The Simple Secret to Learning What Your Customers Really Want
"Ask readers what they want, and they'll tell you vegetables. Watch them quietly, and they'll mostly eat candy."
That quote comes from Derek Thompson's Atlantic story about how audiences prefer celebrity gossip to "hard" news--yet pretend otherwise. You can also apply the quote to the perpetual entrepreneurial challenge of conducting customer surveys. Sure, you can ask potential customers what they'll pay for. And they'll give you answers. But are they answering honestly?
It's hard to tell. Which is why the deepest approaches to customer research (demonstrated marvelously by Intuit, P&G, and Ford) typically go beyond routine surveys. They involve ethnographic studies--that is, the art of observing people in their natural environments, and understanding their points of view.
Of course, hiring ethnographic researchers to study prospective customers is pricey. Here's the good news: You can conduct some superb research, on your own, if you follow two simple steps: (1) Find your customers in a natural environment; (2) create a comfortable dynamic, in which you can be certain they're giving you honest feedback.
Dave Vockell, founder and CEO of the software company Lyfechannel, recently used the power of pancakes to do just that.
Finding Customers at IHOP
Lyfechannel recently won first place ($20,000) in the Code-a-Palooza Challenge at Health Datapalooza 2014. The story on their victory, reported on NPR.com, shared a fantastic detail: That Vockell researched the prizewinning idea by speaking to senior citizens at a local International House of Pancakes restaurant (aka IHOP).
It all began back in April, when Medicare released a database of how much it pays individual doctors. Vockell wondered how he could turn this data dump into something useful for senior citizens (who are, after all, the primary users of Medicare). It was around this time that he found himself at an IHOP with his young children, who were enjoying a "funny face pancake lunch" after school one day.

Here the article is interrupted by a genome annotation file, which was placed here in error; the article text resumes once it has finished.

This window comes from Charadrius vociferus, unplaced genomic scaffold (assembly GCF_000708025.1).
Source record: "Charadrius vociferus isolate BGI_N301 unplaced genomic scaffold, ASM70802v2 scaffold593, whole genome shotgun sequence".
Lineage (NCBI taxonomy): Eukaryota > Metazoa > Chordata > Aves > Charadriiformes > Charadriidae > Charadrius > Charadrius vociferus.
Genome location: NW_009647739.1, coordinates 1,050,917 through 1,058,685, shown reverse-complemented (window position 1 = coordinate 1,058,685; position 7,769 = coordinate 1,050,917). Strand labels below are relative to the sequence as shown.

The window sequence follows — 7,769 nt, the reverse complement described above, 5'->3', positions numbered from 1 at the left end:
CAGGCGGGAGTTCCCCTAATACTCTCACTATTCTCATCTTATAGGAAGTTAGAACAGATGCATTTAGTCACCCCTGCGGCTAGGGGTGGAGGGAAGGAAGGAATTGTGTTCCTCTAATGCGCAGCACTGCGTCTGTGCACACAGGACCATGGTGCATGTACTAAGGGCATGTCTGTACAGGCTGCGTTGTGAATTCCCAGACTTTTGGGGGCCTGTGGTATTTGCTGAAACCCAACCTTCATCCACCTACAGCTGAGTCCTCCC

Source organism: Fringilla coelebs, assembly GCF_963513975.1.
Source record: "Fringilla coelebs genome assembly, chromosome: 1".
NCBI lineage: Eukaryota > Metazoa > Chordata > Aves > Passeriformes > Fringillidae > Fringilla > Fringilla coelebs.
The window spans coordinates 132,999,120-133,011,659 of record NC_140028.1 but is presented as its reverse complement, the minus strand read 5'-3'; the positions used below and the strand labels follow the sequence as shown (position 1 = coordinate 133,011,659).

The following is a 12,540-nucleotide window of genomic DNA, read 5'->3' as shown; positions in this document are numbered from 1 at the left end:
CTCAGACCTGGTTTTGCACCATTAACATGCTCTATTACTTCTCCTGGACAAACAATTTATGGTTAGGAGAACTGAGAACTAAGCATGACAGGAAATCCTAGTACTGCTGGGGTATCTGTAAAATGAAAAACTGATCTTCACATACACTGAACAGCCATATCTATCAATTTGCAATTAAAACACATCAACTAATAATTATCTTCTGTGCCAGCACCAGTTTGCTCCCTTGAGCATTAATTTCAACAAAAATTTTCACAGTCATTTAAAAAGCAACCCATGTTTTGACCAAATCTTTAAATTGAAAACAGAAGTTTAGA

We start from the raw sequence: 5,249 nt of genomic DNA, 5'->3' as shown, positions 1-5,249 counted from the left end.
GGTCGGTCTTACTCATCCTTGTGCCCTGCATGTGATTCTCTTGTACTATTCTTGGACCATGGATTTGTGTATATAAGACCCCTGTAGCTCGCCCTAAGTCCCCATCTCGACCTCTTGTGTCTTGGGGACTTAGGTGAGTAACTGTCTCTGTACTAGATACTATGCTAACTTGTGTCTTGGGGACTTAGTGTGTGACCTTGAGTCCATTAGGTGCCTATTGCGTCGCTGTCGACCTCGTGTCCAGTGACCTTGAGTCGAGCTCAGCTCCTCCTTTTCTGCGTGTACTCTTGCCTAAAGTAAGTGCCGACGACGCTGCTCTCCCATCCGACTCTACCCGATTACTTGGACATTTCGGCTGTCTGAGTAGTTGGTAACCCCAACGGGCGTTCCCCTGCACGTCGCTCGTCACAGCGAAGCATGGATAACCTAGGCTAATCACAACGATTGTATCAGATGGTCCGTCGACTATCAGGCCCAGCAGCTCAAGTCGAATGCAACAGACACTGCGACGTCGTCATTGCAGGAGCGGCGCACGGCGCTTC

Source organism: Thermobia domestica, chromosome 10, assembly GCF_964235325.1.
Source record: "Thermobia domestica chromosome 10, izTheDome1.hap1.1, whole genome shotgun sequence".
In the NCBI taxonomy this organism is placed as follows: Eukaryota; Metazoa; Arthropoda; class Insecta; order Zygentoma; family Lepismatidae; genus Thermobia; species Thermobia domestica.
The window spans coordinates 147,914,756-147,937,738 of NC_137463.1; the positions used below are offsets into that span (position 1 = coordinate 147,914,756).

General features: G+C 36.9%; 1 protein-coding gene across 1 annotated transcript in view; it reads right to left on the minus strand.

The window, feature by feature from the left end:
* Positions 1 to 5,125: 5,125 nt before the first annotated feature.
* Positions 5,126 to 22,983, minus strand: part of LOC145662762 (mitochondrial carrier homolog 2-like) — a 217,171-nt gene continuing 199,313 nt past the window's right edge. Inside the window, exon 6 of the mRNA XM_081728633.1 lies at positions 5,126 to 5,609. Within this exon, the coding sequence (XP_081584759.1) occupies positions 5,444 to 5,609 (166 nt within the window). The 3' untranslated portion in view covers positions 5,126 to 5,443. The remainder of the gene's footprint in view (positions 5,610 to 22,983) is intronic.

Vockell noticed there were many senior citizens there. Better still, the seniors loved it when Vockell's kids, running all over the restaurant, approached their tables and sat down. "His three-year-old in a Batman suit proved a great ice breaker," writes Eric Whitney on NPR.com. Vockell realized he "could totally use [his] kids to source a whole bunch of interviews pretty fast."
And that's what he did. When he was done with his interviews, 43 seniors had told him that they were unlikely to comparison-shop for doctors based on price--but they wouldn't mind knowing the information, for the sake of negotiation. Here’s what else they told him:
"I know I have some procedures on the horizon, that I don't know exactly what they mean that I have to do or what they're going to cost me, I'd love to get some insight into that." Also: "Could you make the print really big?"
Honest Feedback, Through Food
There's a reason many researchers and executives believe the best negotiations take place over meals: You're out of the office. You're in a restaurant setting. That, alone, makes participants feel more leisurely. Instead of hurred discussions and get-to-the-point vibes, the mood often becomes one of bonding and storytelling. Words like "please" and "thank you" get used, which facilitate grace and gratitude.
In a setting like this, you're bound to get more detailed feedback than you would by just handing out a survey. With a survey, you get answers, but often you miss out on qualitative nuances. By contrast, in conversations conducted in decidedly non-business settings (featuring kids and funny-face pancakes), you're more likely to learn how someone really feels.
In Vockell's case, at least, the feedback has paid off. He wound up developing "a website that helps seniors understand the procedures their doctors are recommending, and the costs, so they can start conversations with their doctors--and they can print the information out on paper, in really big type," writes Whitney. The web site led to the prizewinning app, called Smart Health Hero, which helps seniors talk to their doctors about medical care.
His startup story is a great example of how you don't need to spend a ton of money or go to great lengths to research the potential customer base for your high-tech idea.
You just need to find your target customers, and actually talk to them. What’s more, Vockell has done this sort of thing before. When Lyfechannel won $50,000 in another app contest back in 2013, its developers tested the app "by conducting an impromptu focus group in the parking lot of a dollar store in El Cerrito," reports Information Week.
But the lesson remains the same. Go where the customers are. And speak to them in person. Preferably, over a plate of steaming flapjacks.